High balance on just one card can hurt credit score
Credit Score Report
Dear Credit Score Report,
I currently only use one credit card, and it has a high balance on it -- greater than 75 percent of the card limit. But if you consider all of my cards -- none of the others have a balance -- then the amount owed compared to the credit limit is less than 15 percent. Does keeping a high balance on this one card affect my score, or do they look at total owed to total limit? What would be the best approach to improve my score -- or at least not hurt it -- while trying to refinance my house? -- Frank
Carrying such a sizable debt load on just one of your credit cards can have a serious impact on your overall credit score.
Credit utilization -- the comparison of debt to credit limit -- is a key factor in the calculation of your credit score. According to experts, to maintain a good credit score, debt levels should not exceed 30 percent of your available credit. That's because the closer you get to your credit limit, the more likely you are to have trouble repaying your debt. To more accurately gauge your risk of nonpayment, the widely used FICO scoring model not only looks at overall debt in comparison to total credit limits, "the scoring formula also looks at utilization on the individual cards that make up the overall utilization percentage," says Barry Paperno, consumer operations manager at myFICO.com. Therefore, in order to improve your credit score, it's particularly important to keep relative debt levels as low as possible. This is especially true when you're on the verge of refinancing a home or making some other big financial move.
"Ideally, you should have low balances on each card you hold, as well as a low total utilization rate," says Rod Griffin, director of public education with credit bureau Experian.
To see where you currently stand, you can order your credit score at myFICO.com for $15.95. (Unlike credit reports that can be pulled for free once a year, you typically have to pay for a credit score, and in your case, it's a necessary move.) Your FICO score will fall somewhere in the 300 to 850 range -- with a higher score indicating lower risk. "If the score is good, the high balance on the individual account is not having a significant impact, and he should leave it alone until after the mortgage loan is approved and finalized. If the score he receives is poor, he might consider paying down the balance, if possible, or transferring some of the balance to one or more of his other cards," Griffin says.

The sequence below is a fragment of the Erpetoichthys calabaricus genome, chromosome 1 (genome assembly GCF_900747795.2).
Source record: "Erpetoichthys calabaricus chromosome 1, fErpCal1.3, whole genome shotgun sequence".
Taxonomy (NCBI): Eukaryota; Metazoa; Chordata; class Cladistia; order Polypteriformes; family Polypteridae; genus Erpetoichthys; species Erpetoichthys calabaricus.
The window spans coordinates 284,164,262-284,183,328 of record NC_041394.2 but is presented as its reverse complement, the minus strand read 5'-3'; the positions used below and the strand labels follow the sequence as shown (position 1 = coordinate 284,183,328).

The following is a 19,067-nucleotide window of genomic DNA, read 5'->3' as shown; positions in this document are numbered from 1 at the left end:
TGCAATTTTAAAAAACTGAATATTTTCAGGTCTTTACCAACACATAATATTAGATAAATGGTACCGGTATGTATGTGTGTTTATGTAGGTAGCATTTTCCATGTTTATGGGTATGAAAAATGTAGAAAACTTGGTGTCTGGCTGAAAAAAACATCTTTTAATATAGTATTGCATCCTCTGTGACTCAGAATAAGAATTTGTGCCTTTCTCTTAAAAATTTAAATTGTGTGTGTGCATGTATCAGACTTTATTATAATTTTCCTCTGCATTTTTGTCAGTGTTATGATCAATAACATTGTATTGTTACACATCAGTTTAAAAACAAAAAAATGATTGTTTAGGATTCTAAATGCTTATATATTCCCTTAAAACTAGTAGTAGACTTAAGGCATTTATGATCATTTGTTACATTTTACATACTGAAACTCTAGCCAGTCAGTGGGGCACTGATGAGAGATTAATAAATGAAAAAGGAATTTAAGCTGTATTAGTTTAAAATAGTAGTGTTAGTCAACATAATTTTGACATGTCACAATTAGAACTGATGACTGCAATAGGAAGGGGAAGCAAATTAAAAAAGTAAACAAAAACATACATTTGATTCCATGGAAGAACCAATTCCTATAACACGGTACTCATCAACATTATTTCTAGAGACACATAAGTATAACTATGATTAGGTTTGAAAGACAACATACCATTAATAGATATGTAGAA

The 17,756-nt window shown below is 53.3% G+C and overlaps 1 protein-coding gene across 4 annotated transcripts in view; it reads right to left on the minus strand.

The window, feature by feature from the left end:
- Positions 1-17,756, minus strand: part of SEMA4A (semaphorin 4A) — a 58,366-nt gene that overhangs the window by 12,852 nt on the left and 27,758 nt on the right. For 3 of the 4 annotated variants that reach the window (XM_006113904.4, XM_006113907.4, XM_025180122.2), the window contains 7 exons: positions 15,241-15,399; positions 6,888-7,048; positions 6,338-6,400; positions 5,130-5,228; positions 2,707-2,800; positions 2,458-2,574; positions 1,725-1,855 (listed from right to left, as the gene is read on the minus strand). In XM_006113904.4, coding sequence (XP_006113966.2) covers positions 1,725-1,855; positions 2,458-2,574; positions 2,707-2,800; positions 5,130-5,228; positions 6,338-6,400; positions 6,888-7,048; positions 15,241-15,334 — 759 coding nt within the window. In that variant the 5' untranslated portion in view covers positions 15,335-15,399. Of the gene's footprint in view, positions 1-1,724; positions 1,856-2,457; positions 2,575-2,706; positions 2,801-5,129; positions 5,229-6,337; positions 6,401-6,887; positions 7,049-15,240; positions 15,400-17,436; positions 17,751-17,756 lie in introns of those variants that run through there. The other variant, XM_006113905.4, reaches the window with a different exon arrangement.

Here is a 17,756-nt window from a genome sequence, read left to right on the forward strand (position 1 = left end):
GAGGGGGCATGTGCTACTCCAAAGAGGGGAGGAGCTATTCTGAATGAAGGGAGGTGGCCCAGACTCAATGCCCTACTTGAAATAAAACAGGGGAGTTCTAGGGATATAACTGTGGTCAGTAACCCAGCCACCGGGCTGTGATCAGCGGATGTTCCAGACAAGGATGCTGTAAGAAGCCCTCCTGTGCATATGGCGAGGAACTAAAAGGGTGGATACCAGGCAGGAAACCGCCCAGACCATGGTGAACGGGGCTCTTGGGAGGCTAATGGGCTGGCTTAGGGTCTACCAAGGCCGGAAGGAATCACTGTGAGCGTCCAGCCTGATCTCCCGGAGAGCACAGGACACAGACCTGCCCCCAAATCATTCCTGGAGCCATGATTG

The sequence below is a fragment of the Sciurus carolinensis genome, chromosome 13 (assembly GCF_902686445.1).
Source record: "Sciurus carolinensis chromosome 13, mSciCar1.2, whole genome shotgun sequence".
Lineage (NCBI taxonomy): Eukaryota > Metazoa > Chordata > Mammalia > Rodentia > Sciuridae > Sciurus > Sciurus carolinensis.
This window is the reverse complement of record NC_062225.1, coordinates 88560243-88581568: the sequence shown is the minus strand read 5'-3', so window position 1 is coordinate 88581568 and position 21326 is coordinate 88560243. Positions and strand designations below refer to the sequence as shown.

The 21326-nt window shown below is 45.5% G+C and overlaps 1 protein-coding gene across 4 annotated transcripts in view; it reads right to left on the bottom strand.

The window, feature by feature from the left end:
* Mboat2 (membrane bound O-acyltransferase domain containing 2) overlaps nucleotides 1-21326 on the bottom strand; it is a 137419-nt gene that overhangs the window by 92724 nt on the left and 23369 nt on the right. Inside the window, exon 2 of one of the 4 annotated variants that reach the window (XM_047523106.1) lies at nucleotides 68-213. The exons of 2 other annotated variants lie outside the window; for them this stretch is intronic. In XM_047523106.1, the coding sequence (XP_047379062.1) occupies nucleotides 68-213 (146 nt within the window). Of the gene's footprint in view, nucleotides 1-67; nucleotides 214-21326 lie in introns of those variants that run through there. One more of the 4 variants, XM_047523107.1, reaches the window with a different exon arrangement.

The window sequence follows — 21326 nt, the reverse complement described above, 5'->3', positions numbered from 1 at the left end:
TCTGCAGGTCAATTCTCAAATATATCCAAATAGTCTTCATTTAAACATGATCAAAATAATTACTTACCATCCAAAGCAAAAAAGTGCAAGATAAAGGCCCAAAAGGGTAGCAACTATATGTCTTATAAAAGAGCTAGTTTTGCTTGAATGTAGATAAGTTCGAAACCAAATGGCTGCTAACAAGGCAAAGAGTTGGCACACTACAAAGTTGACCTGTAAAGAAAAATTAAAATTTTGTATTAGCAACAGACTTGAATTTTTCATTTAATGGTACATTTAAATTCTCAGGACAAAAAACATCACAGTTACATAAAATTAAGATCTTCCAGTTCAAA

Also, "he should pay close attention to the information accompanying the FICO score, such as the reasons the score wasn't higher and myFICO's personalized guidance for managing his credit over time," says FICO spokesman Craig Watts.
It is also important to get your free credit reports from the three major credit bureaus at AnnualCreditReport.com -- by law, you can get one free from each bureau every 12 months -- and read the reports over for any damaging errors and get them fixed. (For more on this, read our article on disputing credit report errors.) For now, however, we'll assume your report is accurate. With that in mind, let's take a closer look at Griffin's recommendations:
Pay down the balance: You should already be making regular, on-time credit card payments. However, to pay down that debt even faster, you'll need to come up with some extra cash. Start by taking a good, long look at your finances and figure how much money you have coming in each month (income) and how much money you have going out (expenses). Consider ways you could earn more money or ways to cut back on your spending. Those additional dollars can be put toward your existing credit card debt.
Spread the debt around: While your existing debt may all be on one card to take advantage of a low interest rate or great rewards, it is still worth considering spreading the debt across several cards. Using balance transfers, you can keep low balances on a handful of cards rather than a high balance on one card, which should help your credit score. Additionally, should any of your banks decide to close one of your accounts or reduce a line of credit, your utilization ratio will be better protected.
Here's how: To keep it simple, let's assume you have three cards with equal credit limits, including that one card with a 75 percent utilization ratio. If you use balance transfers to evenly spread that debt across your cards, each account will end up with a 25 percent utilization ratio. That's safely under the recommended 30 percent range.
Nevertheless, experts say you should first address the main problem -- why you have such a high debt level on one card -- before considering a balance transfer. "It is always a better idea to pay down high card balances than it is to spread them out over more credit cards, if the goal is a better FICO score," says Watts.
Jeremy M. Simon is a former CreditCards.com reporter who wrote about credit scoring, economic data, credit card crime and other issues. He is based in Austin, Texas. He is a graduate of Vassar College and has previously worked for Thomson Financial in New York City, where he wrote about the stock markets, and Texas Monthly, as well as several publications in Austin.
Updated: August 10, 2010
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